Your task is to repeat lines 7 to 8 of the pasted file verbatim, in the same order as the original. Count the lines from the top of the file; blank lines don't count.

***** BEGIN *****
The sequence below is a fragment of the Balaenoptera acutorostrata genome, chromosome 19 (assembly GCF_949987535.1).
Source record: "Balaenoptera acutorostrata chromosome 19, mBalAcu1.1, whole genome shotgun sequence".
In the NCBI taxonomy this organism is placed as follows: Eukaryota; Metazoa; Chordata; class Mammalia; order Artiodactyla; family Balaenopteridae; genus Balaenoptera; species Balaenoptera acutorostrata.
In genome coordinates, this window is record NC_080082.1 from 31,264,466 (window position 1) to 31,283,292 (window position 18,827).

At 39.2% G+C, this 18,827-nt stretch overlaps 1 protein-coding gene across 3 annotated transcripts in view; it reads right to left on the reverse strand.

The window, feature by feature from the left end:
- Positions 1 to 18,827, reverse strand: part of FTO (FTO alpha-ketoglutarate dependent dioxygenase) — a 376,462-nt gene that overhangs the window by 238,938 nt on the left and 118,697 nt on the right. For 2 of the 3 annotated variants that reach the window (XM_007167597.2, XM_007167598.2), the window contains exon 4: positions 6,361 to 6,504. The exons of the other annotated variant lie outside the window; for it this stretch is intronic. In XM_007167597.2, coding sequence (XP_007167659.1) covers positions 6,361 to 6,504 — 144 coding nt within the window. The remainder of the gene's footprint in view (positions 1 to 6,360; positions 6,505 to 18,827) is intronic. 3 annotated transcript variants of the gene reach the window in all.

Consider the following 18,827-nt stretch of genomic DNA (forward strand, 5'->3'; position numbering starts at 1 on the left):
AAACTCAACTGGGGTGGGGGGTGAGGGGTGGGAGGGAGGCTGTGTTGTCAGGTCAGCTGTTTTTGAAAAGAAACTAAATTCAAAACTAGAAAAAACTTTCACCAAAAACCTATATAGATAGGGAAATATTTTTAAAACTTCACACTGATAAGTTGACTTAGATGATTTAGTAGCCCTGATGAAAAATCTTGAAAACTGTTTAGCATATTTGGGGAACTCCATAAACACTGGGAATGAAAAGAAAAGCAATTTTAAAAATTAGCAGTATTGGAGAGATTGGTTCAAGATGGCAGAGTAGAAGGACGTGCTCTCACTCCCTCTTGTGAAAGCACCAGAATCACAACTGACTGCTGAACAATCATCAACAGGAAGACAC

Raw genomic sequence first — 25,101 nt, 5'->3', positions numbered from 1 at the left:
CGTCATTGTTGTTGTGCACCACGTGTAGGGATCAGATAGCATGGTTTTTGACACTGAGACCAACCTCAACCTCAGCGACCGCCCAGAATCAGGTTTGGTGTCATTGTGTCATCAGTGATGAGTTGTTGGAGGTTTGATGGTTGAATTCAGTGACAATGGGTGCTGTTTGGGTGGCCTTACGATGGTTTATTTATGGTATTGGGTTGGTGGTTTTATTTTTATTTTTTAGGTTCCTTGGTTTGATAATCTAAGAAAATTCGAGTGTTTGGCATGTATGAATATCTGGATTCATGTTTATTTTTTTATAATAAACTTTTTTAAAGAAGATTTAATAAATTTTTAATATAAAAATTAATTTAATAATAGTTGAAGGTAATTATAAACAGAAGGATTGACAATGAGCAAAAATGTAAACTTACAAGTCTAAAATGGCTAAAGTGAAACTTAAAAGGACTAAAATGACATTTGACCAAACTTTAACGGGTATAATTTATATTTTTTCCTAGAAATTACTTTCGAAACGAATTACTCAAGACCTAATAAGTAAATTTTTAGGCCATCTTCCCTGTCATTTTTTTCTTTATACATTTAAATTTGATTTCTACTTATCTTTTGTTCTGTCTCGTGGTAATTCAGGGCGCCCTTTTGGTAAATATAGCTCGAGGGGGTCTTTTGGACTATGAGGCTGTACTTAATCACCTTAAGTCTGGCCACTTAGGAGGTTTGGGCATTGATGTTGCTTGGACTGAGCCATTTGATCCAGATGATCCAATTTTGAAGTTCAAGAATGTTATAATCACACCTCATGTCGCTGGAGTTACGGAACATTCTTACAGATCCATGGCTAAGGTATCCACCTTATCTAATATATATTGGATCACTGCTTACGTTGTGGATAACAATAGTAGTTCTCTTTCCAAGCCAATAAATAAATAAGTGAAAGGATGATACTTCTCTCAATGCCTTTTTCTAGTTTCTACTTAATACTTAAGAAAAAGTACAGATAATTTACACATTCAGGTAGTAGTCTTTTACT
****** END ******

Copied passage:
- Positions 1 to 18,827, reverse strand: part of FTO (FTO alpha-ketoglutarate dependent dioxygenase) — a 376,462-nt gene that overhangs the window by 238,938 nt on the left and 118,697 nt on the right. For 2 of the 3 annotated variants that reach the window (XM_007167597.2, XM_007167598.2), the window contains exon 4: positions 6,361 to 6,504. The exons of the other annotated variant lie outside the window; for it this stretch is intronic. In XM_007167597.2, coding sequence (XP_007167659.1) covers positions 6,361 to 6,504 — 144 coding nt within the window. The remainder of the gene's footprint in view (positions 1 to 6,360; positions 6,505 to 18,827) is intronic. 3 annotated transcript variants of the gene reach the window in all.

Consider the following 18,827-nt stretch of genomic DNA (forward strand, 5'->3'; position numbering starts at 1 on the left):